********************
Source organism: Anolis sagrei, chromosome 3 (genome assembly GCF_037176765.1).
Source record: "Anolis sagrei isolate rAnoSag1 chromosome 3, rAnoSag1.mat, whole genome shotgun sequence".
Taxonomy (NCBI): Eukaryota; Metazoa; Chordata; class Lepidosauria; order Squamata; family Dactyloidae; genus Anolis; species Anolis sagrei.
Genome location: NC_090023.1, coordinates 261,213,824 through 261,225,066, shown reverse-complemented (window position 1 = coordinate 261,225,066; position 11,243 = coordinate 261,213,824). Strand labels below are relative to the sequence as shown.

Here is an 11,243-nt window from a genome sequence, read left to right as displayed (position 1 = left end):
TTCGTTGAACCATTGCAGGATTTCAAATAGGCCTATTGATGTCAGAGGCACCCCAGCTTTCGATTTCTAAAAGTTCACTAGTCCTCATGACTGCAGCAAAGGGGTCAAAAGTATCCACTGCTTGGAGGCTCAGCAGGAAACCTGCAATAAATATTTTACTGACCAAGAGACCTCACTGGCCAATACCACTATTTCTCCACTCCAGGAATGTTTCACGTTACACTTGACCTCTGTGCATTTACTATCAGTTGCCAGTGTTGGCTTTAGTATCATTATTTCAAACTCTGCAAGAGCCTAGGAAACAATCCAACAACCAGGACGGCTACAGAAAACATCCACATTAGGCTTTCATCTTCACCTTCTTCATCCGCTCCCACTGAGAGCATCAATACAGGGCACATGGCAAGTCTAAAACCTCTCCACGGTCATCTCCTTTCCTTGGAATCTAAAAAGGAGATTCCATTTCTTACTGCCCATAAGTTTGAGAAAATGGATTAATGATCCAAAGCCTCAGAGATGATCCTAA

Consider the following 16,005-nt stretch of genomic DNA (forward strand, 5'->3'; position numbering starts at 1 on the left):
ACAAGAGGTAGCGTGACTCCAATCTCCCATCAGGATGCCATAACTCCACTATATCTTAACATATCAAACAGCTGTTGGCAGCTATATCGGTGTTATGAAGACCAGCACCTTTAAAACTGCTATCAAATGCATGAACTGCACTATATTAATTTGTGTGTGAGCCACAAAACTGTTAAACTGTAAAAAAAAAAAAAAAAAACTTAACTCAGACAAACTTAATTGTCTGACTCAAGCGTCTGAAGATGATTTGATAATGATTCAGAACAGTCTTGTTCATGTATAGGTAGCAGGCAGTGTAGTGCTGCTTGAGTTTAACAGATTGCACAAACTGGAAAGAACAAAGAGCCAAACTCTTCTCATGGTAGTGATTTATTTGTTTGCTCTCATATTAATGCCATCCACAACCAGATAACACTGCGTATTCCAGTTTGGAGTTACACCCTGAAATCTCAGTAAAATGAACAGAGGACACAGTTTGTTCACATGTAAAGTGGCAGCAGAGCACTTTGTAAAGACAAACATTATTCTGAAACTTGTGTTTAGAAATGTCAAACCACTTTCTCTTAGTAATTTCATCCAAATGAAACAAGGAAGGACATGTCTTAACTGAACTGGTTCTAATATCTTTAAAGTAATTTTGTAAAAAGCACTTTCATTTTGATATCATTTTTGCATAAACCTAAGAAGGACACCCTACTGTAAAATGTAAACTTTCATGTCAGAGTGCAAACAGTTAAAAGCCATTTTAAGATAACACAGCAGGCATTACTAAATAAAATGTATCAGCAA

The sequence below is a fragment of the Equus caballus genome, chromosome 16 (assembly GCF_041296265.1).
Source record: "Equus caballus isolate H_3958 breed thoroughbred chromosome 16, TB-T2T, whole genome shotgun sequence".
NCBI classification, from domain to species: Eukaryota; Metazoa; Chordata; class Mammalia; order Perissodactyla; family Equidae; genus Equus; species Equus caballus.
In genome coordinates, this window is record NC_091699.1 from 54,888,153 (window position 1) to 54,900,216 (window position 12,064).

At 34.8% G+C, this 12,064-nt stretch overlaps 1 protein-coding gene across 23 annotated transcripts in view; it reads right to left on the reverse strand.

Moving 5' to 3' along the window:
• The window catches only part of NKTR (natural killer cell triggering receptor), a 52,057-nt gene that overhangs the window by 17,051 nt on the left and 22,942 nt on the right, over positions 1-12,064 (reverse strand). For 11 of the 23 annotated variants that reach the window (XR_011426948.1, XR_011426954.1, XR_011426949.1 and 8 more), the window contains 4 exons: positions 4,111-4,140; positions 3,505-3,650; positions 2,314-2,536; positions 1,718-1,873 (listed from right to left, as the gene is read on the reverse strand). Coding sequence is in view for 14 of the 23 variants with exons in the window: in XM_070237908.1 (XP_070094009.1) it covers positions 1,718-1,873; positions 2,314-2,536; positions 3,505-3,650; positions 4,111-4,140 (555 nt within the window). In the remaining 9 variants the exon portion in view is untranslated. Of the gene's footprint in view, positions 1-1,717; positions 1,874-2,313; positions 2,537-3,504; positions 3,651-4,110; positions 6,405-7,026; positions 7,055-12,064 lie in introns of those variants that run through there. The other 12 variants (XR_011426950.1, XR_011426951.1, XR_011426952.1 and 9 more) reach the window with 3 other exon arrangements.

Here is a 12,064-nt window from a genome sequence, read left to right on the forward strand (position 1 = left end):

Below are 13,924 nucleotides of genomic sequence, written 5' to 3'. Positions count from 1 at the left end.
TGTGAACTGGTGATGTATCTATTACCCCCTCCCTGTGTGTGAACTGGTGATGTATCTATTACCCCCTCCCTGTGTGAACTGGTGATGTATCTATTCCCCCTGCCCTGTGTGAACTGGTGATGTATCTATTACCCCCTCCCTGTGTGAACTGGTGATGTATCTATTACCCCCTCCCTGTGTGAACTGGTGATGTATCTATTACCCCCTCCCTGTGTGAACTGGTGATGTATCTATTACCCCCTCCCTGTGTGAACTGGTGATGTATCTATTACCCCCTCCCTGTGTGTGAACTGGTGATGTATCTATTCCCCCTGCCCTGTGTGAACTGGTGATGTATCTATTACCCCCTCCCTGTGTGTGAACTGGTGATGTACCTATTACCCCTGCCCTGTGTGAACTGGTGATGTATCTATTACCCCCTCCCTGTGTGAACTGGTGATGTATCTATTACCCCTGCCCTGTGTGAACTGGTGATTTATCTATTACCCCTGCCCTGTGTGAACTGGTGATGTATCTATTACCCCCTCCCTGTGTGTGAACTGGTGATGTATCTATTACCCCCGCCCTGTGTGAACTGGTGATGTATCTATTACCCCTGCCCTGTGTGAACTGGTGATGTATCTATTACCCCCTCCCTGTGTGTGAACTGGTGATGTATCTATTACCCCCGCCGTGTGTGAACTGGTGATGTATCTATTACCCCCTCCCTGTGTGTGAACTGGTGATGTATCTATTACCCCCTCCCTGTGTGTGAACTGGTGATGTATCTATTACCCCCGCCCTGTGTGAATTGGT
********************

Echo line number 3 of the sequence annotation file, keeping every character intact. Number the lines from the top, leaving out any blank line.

Taxonomy (NCBI): Eukaryota; Metazoa; Chordata; class Lepidosauria; order Squamata; family Dactyloidae; genus Anolis; species Anolis sagrei.